With a potential environmental tragedy unfolding in the Amazon, Jair Bolsonaro blocked G7 aid this week. His petulant behaviour, amid heated words with Emmanuel Macron, reflects the growing way in which climate change has become part of a political culture war between populist and centrist politicians.
The irony here is that 2019 has been a year in which consciousness over climate change has grown with potentially unprecedented speed. This underlines that the issue, perhaps the biggest facing humanity in the 21st century, has the potential to completely reshape politics in a way that few others have.
Yet, for now at least, Bolsonaro’s actions highlight the potency of climate sceptic counter-arguments, however scientifically illiterate and ill-founded. Bolsonaro, sometimes known as the ‘Tropical Trump’, is a noted anti-environmentalist who favours a host of policy positions controversial with many audiences, including nostalgia for the nation’s previous political dictatorship, and relaxing gun laws.
And like other populists around the world, he came to power through campaign tactics such as attacking multinational organisations, so-called fake media, and immigrants. Here it is no surprise that Donald Trump, who didn’t attend the G7 session on climate change on Sunday in France, has wholeheartedly supported Bolsonaro’s position.
Climate change a 'hoax'?
Trump, like Bolsanoro, has argued climate change is a “hoax” and wants to see the Paris deal dismantled. This argument, utterly reckless given the strong scientific consensus on global warming and its potentially calamitous perils, is already proving damaging to overall global attempts to tackle climate change.
Take the current example of the blazing Amazon, a vital carbon store slowing down pace of climate change. Most of its geography is in Brazil and this year’s wildfires have increased 80 per cent, according to the nation’s space agency. It is no coincidence that this significantly increased number of fires coincides with a sharp drop in fines for environmental violations under Bolsonaro’s presidency.
Indeed, it is the very opposite of the argument advanced by populists that is the more credible narrative. This is put forward by climate campaigners who argue that the Paris treaty does not go far enough, and that even the G7 aid of $22 million dollars is a drop in the ocean of what is needed to tackle the current calamity affecting the so-called ‘lungs of the earth’.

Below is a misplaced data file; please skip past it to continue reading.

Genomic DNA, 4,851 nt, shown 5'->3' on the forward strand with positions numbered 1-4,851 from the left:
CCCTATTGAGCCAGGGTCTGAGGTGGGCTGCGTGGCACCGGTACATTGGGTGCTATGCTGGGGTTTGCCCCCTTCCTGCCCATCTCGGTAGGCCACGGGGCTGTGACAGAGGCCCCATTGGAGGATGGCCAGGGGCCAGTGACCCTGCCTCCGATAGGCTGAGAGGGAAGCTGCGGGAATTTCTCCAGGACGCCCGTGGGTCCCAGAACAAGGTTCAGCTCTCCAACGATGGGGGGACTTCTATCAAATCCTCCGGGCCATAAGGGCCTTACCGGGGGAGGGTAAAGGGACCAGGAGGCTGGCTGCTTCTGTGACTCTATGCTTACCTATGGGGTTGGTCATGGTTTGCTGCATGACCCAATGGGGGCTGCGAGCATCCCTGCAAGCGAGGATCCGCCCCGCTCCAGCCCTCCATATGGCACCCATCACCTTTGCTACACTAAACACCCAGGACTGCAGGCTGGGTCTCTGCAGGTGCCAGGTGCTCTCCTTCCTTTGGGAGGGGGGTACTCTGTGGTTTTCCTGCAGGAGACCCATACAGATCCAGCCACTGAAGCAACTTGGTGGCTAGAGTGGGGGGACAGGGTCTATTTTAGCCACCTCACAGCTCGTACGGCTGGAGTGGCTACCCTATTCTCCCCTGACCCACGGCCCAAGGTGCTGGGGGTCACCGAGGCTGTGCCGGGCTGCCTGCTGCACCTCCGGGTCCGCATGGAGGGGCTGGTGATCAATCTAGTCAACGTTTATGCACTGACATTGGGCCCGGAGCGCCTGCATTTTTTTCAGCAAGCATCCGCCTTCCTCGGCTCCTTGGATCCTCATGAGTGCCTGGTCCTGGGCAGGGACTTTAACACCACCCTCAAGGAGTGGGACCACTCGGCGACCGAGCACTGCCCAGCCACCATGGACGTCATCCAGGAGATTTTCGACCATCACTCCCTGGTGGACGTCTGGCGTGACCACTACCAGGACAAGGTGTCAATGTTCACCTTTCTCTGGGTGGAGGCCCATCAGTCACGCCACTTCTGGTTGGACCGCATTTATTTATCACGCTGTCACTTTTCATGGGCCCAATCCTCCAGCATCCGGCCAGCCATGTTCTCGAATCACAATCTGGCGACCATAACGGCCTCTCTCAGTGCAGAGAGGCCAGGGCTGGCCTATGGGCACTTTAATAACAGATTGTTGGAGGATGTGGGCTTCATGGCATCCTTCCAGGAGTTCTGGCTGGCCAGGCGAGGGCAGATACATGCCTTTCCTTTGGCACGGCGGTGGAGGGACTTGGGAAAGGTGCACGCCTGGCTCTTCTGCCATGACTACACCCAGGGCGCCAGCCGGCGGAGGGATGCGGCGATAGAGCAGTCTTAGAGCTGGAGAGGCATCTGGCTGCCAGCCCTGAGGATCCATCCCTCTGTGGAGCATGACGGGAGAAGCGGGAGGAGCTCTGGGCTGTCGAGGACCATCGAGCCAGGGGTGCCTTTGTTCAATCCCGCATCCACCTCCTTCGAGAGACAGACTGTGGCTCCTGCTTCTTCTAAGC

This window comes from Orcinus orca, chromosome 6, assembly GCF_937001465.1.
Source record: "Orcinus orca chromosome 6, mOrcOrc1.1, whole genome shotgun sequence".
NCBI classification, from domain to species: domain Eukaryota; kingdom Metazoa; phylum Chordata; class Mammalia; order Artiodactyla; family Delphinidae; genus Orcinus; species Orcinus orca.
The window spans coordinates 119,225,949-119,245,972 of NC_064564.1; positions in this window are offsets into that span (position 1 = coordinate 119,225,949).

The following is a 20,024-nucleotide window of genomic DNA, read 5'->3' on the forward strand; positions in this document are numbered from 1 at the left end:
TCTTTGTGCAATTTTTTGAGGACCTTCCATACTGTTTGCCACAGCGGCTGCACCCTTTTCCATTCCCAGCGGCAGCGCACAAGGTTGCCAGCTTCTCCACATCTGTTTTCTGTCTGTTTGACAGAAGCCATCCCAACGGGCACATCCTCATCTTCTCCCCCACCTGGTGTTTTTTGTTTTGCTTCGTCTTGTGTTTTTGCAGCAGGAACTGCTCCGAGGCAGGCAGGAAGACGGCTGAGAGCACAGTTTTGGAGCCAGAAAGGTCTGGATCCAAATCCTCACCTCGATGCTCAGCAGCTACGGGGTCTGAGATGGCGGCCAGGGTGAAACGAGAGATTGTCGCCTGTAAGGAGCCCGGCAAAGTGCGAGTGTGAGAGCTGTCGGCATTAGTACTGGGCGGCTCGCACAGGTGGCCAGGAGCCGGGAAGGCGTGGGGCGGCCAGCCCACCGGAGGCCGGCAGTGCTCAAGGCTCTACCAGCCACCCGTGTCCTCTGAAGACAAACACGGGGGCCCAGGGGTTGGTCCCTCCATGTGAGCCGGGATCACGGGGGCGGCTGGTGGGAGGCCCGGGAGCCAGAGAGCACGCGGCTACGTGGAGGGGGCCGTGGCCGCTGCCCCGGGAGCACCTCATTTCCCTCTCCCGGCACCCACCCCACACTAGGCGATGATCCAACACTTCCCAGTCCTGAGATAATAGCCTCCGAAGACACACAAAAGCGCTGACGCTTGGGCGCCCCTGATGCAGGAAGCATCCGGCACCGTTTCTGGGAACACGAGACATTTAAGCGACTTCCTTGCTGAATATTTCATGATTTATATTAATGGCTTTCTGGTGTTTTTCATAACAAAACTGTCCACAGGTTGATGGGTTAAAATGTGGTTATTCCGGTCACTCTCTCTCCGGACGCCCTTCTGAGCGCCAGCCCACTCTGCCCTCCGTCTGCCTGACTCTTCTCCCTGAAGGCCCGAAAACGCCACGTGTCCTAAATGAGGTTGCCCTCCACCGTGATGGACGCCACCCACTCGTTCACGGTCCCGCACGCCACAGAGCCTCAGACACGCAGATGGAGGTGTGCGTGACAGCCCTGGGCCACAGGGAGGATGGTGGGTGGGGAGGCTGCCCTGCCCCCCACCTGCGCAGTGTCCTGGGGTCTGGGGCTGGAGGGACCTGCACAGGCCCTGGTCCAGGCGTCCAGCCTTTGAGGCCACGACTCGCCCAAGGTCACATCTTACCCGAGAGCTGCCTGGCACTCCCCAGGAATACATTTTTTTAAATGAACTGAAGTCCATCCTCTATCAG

The irony of the Amazon tragedy is that it coincides with what appears a growing opportunity to co-create, and follow-through to implement, what could be a foundation of global sustainable development in coming decades for billions across the world.
While the position of Trump and Bolsonaro will eventually belong to the dustbin of history, the key question now is how fast other key countries across the world can move to ramp up the ambition in the Paris deal. This underlines that while the Paris agreement — reached by more than 190 countries as the successor treaty to the 1997 Kyoto Protocol — was a very welcome shot in the arm for attempts to tackle global warming, it is only the beginning of a longer journey that governments and legislators must now make in the 2020s.
While realising this level of ambition may seem a political long shot, it needs to be remembered that there was significant concern about whether the Paris deal could ever happen in the years leading to its agreement. And the deal was then ratified with remarkable speed by more than 55 countries accounting for a minimum of 55 per cent of global emissions pushing it forward.
The road map for moving forward from here is already clear starting with this month’s UN Climate Action Summit in New York. Here the growing evidence will be showcased that we may be facing into a climate emergency with the UN World Meteorological Organisation reporting that 2015 to 2019 are on track to be the five hottest years ever recorded.
Beyond this, implementation of Paris is now needed as speedily as possible to provide a baseline for future action. This will be most effective through national laws where politically feasible as country ‘commitments’ put forward in Paris will be more credible — and durable beyond the next set of national elections — if they are backed up by legislation, not least because the targets in the deal are not legally binding.
Once these domestic legal frameworks are in place, and cemented, they will become crucial building blocks to measure, report, verify and manage greenhouse gas emissions. Specifically, countries are required under the Paris deal to openly and clearly report on emissions and their progress in reaching the goals in their national climate plans submitted to the UN.
Into the 2020s, the ambition must then be that these frameworks are replicated in even more countries, and progressively ratcheted up. There are clear signs of this happening already in numerous states, from Asia-Pacific to the Americas, as countries seek to toughen their response to global warming.
Taken overall, the irony of the Amazon tragedy is that it coincides with what appears a growing opportunity to co-create, and follow-through to implement, what could be a foundation of global sustainable development in coming decades for billions across the world, starting with implementation of Paris. While populist counter arguments will remain potent with many, this narrative will eventually be relegated to the dustbin of history.
— Andrew Hammond is an Associate at LSE IDEAS at the London School of Economics